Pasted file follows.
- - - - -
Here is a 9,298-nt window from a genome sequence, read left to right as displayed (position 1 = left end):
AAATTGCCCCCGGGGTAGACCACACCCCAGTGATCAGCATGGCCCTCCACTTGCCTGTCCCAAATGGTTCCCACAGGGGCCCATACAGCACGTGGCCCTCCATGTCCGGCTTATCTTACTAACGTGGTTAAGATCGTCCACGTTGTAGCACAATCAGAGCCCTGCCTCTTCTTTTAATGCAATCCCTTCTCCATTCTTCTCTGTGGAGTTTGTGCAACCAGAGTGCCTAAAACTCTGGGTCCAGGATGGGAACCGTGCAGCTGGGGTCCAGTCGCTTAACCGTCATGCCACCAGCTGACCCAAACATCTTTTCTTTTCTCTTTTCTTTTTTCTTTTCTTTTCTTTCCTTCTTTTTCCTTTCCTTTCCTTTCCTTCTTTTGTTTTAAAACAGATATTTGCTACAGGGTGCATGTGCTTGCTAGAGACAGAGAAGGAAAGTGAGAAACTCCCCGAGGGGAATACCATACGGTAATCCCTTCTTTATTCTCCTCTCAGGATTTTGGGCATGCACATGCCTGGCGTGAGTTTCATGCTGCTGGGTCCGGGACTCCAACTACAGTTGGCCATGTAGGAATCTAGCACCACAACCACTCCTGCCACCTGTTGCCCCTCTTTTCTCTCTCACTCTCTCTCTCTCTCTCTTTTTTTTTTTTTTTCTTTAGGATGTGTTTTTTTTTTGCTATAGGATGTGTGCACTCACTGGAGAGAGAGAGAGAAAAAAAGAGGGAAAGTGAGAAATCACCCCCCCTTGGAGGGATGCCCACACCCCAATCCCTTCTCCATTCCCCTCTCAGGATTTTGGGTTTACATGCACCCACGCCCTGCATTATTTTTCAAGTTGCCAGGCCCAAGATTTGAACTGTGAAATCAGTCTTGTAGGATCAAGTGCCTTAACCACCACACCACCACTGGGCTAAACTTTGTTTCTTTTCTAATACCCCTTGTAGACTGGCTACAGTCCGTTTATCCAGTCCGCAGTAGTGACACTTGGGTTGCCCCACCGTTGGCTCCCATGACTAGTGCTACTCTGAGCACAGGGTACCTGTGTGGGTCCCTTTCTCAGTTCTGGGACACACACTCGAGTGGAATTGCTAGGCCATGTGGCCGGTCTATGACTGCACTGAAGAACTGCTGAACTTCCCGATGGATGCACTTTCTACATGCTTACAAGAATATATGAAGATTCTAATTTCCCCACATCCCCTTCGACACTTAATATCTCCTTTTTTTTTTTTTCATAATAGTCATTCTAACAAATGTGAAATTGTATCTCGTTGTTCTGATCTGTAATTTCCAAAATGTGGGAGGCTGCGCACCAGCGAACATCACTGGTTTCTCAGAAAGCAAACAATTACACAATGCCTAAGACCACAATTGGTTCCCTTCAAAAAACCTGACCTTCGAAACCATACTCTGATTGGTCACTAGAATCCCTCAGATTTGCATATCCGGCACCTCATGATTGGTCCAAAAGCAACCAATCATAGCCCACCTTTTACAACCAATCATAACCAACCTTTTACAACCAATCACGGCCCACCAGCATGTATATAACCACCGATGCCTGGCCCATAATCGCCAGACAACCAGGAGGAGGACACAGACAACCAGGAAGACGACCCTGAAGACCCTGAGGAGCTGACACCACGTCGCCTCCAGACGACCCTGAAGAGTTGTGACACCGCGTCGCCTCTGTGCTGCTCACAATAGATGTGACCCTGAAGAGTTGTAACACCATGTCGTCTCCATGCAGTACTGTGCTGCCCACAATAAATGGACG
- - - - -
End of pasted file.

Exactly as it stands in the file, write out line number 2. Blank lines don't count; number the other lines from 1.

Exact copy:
AAATTGCCCCCGGGGTAGACCACACCCCAGTGATCAGCATGGCCCTCCACTTGCCTGTCCCAAATGGTTCCCACAGGGGCCCATACAGCACGTGGCCCTCCATGTCCGGCTTATCTTACTAACGTGGTTAAGATCGTCCACGTTGTAGCACAATCAGAGCCCTGCCTCTTCTTTTAATGCAATCCCTTCTCCATTCTTCTCTGTGGAGTTTGTGCAACCAGAGTGCCTAAAACTCTGGGTCCAGGATGGGAACCGTGCAGCTGGGGTCCAGTCGCTTAACCGTCATGCCACCAGCTGACCCAAACATCTTTTCTTTTCTCTTTTCTTTTTTCTTTTCTTTTCTTTCCTTCTTTTTCCTTTCCTTTCCTTTCCTTCTTTTGTTTTAAAACAGATATTTGCTACAGGGTGCATGTGCTTGCTAGAGACAGAGAAGGAAAGTGAGAAACTCCCCGAGGGGAATACCATACGGTAATCCCTTCTTTATTCTCCTCTCAGGATTTTGGGCATGCACATGCCTGGCGTGAGTTTCATGCTGCTGGGTCCGGGACTCCAACTACAGTTGGCCATGTAGGAATCTAGCACCACAACCACTCCTGCCACCTGTTGCCCCTCTTTTCTCTCTCACTCTCTCTCTCTCTCTCTTTTTTTTTTTTTTTCTTTAGGATGTGTTTTTTTTTTGCTATAGGATGTGTGCACTCACTGGAGAGAGAGAGAGAAAAAAAGAGGGAAAGTGAGAAATCACCCCCCCTTGGAGGGATGCCCACACCCCAATCCCTTCTCCATTCCCCTCTCAGGATTTTGGGTTTACATGCACCCACGCCCTGCATTATTTTTCAAGTTGCCAGGCCCAAGATTTGAACTGTGAAATCAGTCTTGTAGGATCAAGTGCCTTAACCACCACACCACCACTGGGCTAAACTTTGTTTCTTTTCTAATACCCCTTGTAGACTGGCTACAGTCCGTTTATCCAGTCCGCAGTAGTGACACTTGGGTTGCCCCACCGTTGGCTCCCATGACTAGTGCTACTCTGAGCACAGGGTACCTGTGTGGGTCCCTTTCTCAGTTCTGGGACACACACTCGAGTGGAATTGCTAGGCCATGTGGCCGGTCTATGACTGCACTGAAGAACTGCTGAACTTCCCGATGGATGCACTTTCTACATGCTTACAAGAATATATGAAGATTCTAATTTCCCCACATCCCCTTCGACACTTAATATCTCCTTTTTTTTTTTTTCATAATAGTCATTCTAACAAATGTGAAATTGTATCTCGTTGTTCTGATCTGTAATTTCCAAAATGTGGGAGGCTGCGCACCAGCGAACATCACTGGTTTCTCAGAAAGCAAACAATTACACAATGCCTAAGACCACAATTGGTTCCCTTCAAAAAACCTGACCTTCGAAACCATACTCTGATTGGTCACTAGAATCCCTCAGATTTGCATATCCGGCACCTCATGATTGGTCCAAAAGCAACCAATCATAGCCCACCTTTTACAACCAATCATAACCAACCTTTTACAACCAATCACGGCCCACCAGCATGTATATAACCACCGATGCCTGGCCCATAATCGCCAGACAACCAGGAGGAGGACACAGACAACCAGGAAGACGACCCTGAAGACCCTGAGGAGCTGACACCACGTCGCCTCCAGACGACCCTGAAGAGTTGTGACACCGCGTCGCCTCTGTGCTGCTCACAATAGATGTGACCCTGAAGAGTTGTAACACCATGTCGTCTCCATGCAGTACTGTGCTGCCCACAATAAATGGACG